At nearby Guardiagrele, Sunday is market day and, having worked up an appetite, we visit local favourite Santa Chiara restaurant, in a restored 19th-century carpenters’ shop, for a slow-food lunch before exploring the market streets. A wood-lined shop is filled with traditional Baratti & Milano Classica fruit pastilles and caramels. Jewellery workshops sell l’orafo , a delicate pendant of twisted gold in a traditional Abruzzese design. A linen shop sells tea towels next to antique hand-embroidered linen. I buy a handmade wood-framed tomato press (for use with a wooden spoon) at an ironmongers.
We spend our days making local visits. I start collecting digital images of men sitting on tree-shaded benches in the sleepy towns, gazing out at the world and nothing.
We wind around the roads in our small bus, looking down on combed fields and up at hilltowns such as gem-like medieval Casoli, which has every kind of festival, Masci tells us. Apart from the regular religious calendar, there are mushroom festivals, saffron festivals, lentil festivals.
Great spangled baubles explode in the sky over Casoli, announcing its festival to the amphitheatre of neighbouring towns, as we drive to dinner one evening. It’s St Mary’s feast day and the fireworks are pristine white for the Virgin.
Another evening, as we drive from our second base, in Loreto Aprutino, to the coast for a seafood dinner (at Ristorante Punta Vallevo, where the chef trained with Paul Bocuse), vast sheets of sulphurous lightning irradiate the clouds in an arc around the hilltops. We stop at the 12th-century church of San Giovanni in Venere, overlooking ancient olive groves and gaze out across the Gulf of Venus with the storm brewing. On this stretch of Adriatic coast, ancient trabocchi , fishing structures built at the water’s edge with nets that are raised or set, are still in use.
On one or two cold days we visit museums or simply eat, but mostly the sky is china blue and clear, with Fermor’s hot sun beating down, and the air under the trees and in the shaded alleys chill with the first snows that have fallen on the brows of Gran Sasso, the Apennines’ highest peak, and on the Maiella.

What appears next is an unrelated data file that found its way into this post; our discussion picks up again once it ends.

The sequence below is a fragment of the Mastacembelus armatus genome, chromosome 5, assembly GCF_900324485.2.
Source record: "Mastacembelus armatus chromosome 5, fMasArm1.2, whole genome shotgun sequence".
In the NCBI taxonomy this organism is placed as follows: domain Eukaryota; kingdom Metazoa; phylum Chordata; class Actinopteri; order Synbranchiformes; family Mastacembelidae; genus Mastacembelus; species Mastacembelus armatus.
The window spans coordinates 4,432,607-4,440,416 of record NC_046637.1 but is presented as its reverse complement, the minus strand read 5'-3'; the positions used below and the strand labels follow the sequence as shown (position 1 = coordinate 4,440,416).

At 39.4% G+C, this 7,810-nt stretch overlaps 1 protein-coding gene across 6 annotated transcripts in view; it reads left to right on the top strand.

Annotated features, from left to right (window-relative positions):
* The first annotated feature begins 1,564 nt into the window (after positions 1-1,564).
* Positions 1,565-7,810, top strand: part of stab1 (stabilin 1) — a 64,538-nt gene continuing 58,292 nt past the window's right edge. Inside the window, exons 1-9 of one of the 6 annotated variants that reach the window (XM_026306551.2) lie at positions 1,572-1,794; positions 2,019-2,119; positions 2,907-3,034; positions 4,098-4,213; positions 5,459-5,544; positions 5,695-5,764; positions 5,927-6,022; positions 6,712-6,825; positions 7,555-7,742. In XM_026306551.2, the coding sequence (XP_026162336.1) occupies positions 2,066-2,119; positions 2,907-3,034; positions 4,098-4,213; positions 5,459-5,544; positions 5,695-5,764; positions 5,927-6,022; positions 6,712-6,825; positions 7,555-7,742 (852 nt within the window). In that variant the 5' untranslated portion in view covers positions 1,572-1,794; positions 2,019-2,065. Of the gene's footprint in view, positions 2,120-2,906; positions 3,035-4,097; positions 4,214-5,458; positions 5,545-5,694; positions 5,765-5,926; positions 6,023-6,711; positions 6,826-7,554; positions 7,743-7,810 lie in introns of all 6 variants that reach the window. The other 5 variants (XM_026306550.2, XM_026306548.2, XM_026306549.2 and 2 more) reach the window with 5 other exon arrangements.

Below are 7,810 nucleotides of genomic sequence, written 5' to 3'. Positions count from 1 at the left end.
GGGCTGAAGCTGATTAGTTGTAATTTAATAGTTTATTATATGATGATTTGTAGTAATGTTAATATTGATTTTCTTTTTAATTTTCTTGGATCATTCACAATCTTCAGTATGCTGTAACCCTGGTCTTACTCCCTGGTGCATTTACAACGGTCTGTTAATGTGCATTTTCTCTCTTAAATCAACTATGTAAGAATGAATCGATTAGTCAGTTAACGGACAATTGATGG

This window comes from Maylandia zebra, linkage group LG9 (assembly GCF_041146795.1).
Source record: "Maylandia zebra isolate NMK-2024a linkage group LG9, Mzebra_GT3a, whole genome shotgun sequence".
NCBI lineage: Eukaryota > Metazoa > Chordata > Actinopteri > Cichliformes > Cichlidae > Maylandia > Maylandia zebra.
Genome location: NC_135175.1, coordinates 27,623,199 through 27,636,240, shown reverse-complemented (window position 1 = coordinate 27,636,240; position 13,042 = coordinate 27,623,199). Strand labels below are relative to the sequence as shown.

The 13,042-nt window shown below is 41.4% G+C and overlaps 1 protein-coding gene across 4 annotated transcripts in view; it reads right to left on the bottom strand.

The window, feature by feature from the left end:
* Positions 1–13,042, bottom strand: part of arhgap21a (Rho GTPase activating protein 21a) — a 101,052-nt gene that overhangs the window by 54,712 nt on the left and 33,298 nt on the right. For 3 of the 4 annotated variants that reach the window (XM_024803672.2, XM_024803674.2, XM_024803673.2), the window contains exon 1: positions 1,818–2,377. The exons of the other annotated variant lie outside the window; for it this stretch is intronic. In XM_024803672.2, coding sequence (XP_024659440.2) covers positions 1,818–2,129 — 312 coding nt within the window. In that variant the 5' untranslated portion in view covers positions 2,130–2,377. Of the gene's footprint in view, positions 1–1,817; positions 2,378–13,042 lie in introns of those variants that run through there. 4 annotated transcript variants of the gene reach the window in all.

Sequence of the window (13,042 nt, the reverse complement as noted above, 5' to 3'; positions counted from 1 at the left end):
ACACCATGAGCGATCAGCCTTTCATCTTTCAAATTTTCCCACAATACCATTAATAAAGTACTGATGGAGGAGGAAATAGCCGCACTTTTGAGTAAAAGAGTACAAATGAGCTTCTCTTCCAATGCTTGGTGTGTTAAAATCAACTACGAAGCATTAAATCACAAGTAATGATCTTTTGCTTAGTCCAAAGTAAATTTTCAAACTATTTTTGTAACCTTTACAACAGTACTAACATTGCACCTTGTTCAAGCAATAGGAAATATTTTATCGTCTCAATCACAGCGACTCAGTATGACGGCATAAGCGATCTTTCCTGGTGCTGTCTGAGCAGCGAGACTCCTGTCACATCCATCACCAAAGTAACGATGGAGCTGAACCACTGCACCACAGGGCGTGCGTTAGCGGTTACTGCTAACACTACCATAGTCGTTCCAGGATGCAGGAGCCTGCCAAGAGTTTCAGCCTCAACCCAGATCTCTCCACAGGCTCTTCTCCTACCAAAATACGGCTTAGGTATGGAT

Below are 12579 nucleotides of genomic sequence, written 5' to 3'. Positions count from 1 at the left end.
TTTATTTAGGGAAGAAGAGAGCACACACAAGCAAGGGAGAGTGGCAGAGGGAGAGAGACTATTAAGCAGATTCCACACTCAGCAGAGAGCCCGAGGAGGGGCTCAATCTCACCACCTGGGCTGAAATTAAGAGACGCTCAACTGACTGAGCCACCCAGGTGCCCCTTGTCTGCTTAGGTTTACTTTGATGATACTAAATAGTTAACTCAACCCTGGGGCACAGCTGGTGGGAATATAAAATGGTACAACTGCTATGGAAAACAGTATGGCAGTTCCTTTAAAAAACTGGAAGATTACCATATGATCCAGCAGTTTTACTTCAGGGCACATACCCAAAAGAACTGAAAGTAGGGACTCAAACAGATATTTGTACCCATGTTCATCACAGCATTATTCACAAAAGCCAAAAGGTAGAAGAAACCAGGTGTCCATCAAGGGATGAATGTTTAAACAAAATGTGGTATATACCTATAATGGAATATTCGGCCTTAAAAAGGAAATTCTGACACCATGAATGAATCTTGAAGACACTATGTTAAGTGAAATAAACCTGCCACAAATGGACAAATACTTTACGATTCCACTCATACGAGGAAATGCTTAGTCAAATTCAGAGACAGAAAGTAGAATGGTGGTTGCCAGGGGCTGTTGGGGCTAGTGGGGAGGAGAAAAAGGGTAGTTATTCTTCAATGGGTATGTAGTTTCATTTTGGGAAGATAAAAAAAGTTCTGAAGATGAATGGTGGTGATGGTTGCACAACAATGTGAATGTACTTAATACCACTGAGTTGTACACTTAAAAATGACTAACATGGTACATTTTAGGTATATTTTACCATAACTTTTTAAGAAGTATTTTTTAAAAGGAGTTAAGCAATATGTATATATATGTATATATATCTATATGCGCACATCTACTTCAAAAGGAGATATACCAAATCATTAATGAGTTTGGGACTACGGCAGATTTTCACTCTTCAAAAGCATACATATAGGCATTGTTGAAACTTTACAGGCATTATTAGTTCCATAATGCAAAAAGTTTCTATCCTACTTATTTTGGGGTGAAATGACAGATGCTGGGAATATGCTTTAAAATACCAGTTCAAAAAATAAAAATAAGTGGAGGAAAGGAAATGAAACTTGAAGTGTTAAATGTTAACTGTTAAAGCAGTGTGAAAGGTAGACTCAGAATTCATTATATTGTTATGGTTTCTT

We visit Pescara on the coast, the largest city, with an international airport and ferry connections across the Adriatic to Croatia. Here a covered market overflows with seasonal fruits and vegetables, prosciuttos, cheeses, salamis, breads and pastries, and the inevitable porchetta stand. At every harvest, market and festival, mobile porchetta vans feature whole roasted piglets stuffed with herbs and breadcrumbs and wrapped in pancetta, which are freshly sliced into warm panini sandwiches: the Abruzzese hot dog.
In Pescara, Genti d’Abruzzo Museum, the Museum of the People, keeps us engrossed one cold afternoon. Original artefacts give us a first-hand view of age-old festivals, village life and the lives of the shepherds. Clothing and implements, wood carvings, scrimshaw, musical instruments, even an exercise book, hand-written in faded ink, have survived the lonely shepherds’ mountain vigils.
I even find an old tomato press, like the one I buy in Guardiagrele.
When the weather improves, we climb a mountain path to the medieval castle of Roccascalegna, teetering on a rocky outcrop, and visit the church of Santa Maria in Piano, on an isolated hillside near the village of Loreto Aprutino, where a 15th-century fresco cycle covers the walls and seems nearly as fresh as when it was painted.
During the plague years of the mid-17th century, the walls were superstitiously plastered over to conceal the colourful frescoes, perhaps an affront to God in those black times, and rediscovered in the 1960s. We pick out graffiti scratched into the walls describing an eclipse on the last day of July 1590 and another recording tears of blood shed by the statue of Santa Maria, in June 1533, which ‘‘ opened the eyes of a blind man’’.
Our most breathtaking visit is to the San Bartolomeo hermitage deep in a gorge and accessible by a precipitous track through wild broom, blackberries and rambling rose canes with fat rosehips. This eremo was inhabited by the 13th-century pope Celestine V, driven by corruption to abdicate and lead the life of a hermit.
Masci tells us there are more monasteries in Abruzzo a square kilometre than anywhere in the world except Tibet. The mountains are studded with them.
This one was inhabited in about AD1000 and services are still held here on feast days. We see the flowers on the altar, look out from the tiny stone rooms and pull the heavy rope to ring the bell in its tower.
If this is our most impressive visit, the Tosti museum in Pescara is our most charming. Michael Howard sings for us as we sit around the small museum of Abruzzese composer F. P. Tosti, friend of Verdi and cohort of the then prince of Wales. Judith Elen was a guest of Absolutely Abruzzo Tours and Atlas Travel Service.
Abruzzo is about four hours’ drive east from Rome. There are rail, bus and air connections between Pescara and Rome, as well as other European cities. www.absolutelyabruzzo.com www.atlastravel.com.au
On guard: Castle outpost of Roccascalegna, main picture; frescoes in Santa Maria in Piano, top and centre right; San Bartolomeo hermitage, bottom right